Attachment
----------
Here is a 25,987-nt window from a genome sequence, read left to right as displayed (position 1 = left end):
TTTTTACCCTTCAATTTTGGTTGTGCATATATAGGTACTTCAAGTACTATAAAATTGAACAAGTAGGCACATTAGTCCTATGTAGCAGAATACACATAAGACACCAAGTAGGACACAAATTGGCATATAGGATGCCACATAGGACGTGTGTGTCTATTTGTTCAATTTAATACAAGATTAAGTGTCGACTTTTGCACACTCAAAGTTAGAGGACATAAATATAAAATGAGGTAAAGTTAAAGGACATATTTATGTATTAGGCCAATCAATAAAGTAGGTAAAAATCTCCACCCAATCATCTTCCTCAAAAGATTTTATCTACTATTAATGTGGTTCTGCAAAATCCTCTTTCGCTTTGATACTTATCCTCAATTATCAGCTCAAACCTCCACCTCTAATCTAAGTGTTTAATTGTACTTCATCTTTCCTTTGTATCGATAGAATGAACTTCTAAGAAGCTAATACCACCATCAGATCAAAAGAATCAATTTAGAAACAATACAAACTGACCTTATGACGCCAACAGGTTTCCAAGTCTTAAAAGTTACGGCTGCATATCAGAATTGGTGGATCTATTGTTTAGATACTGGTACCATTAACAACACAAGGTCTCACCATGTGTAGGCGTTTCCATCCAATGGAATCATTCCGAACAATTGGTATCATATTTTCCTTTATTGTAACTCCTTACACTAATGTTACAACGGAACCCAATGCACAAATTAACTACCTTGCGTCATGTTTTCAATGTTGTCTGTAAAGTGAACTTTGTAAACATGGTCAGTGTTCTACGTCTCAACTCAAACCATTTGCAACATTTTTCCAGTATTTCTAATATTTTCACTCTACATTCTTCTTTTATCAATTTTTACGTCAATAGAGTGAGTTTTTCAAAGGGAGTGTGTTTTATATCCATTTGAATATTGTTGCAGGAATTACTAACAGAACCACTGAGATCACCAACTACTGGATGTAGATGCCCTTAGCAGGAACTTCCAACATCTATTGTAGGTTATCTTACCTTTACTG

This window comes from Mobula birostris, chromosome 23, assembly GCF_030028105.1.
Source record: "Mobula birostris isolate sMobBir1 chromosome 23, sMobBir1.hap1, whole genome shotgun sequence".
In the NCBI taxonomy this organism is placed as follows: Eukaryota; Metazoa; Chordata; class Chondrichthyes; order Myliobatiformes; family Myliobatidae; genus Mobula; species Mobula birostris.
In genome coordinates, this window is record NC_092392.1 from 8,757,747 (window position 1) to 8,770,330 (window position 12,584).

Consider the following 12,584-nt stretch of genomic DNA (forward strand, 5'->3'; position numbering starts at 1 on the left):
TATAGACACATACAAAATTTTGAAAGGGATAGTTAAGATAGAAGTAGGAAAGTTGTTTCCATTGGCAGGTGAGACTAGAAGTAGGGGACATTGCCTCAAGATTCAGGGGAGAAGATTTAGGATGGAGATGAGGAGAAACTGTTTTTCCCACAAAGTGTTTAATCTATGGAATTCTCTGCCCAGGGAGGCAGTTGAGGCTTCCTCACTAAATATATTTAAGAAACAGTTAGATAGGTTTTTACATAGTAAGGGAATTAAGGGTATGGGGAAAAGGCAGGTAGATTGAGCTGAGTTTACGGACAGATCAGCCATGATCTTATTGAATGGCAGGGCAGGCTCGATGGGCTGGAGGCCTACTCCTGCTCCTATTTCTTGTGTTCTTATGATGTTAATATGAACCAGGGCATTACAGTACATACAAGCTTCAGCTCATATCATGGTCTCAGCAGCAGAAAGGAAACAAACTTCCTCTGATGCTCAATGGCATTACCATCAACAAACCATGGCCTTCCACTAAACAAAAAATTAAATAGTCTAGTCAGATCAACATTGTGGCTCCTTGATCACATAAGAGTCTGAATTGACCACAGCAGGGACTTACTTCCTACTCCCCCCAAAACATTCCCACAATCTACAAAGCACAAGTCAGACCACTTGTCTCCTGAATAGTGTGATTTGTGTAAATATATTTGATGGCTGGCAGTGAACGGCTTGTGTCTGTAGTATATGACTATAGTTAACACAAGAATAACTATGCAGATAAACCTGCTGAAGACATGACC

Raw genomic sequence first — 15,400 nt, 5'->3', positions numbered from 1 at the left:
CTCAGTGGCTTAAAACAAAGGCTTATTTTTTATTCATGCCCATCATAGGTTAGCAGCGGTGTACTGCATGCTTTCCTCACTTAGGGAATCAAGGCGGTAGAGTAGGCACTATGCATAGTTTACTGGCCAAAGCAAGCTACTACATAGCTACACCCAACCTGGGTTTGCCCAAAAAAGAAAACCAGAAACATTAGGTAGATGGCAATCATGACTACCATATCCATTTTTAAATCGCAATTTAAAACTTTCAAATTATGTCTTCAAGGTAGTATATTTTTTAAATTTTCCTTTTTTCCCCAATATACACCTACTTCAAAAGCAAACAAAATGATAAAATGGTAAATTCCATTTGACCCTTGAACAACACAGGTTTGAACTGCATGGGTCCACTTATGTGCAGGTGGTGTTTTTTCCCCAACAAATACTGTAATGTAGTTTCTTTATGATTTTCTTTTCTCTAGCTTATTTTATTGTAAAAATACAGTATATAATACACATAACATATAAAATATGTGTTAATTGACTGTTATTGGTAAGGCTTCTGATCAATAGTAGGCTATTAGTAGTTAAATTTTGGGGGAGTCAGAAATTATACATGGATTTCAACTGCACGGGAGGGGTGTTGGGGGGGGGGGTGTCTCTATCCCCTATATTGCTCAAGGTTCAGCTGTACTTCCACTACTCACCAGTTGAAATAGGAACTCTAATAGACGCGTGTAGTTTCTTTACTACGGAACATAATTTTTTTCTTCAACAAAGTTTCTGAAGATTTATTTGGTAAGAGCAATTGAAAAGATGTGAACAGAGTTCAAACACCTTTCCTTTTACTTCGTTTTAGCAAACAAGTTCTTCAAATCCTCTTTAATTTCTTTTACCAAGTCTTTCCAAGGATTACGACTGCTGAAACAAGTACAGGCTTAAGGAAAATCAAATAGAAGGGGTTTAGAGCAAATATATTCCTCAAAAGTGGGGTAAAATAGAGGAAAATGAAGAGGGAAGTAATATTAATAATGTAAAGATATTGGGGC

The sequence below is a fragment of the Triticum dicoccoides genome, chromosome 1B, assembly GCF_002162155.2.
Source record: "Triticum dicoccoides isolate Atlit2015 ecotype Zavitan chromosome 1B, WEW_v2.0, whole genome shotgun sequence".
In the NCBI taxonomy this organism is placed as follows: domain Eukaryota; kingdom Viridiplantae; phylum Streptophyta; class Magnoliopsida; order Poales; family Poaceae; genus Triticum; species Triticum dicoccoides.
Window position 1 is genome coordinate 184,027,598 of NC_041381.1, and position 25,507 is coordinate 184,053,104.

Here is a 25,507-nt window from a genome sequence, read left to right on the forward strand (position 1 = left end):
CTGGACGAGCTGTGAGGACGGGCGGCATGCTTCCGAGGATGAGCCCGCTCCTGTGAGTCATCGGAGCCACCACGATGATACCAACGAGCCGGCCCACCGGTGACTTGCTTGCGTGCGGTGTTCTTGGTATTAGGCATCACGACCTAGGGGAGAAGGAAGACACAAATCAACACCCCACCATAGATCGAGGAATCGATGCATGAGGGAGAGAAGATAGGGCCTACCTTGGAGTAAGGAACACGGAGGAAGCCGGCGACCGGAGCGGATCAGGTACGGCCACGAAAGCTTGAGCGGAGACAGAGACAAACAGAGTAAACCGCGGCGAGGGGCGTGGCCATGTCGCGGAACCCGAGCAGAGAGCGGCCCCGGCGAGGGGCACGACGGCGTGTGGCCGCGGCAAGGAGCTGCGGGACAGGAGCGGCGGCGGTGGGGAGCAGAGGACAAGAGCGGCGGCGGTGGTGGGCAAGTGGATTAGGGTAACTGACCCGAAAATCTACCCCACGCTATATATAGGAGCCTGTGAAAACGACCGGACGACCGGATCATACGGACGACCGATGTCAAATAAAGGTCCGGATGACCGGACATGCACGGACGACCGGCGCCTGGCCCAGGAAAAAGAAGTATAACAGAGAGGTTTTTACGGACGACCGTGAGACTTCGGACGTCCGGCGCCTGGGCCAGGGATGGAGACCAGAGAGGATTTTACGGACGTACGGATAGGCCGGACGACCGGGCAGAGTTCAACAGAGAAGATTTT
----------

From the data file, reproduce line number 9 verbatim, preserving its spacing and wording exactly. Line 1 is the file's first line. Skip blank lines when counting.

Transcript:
Raw genomic sequence first — 15,400 nt, 5'->3', positions numbered from 1 at the left: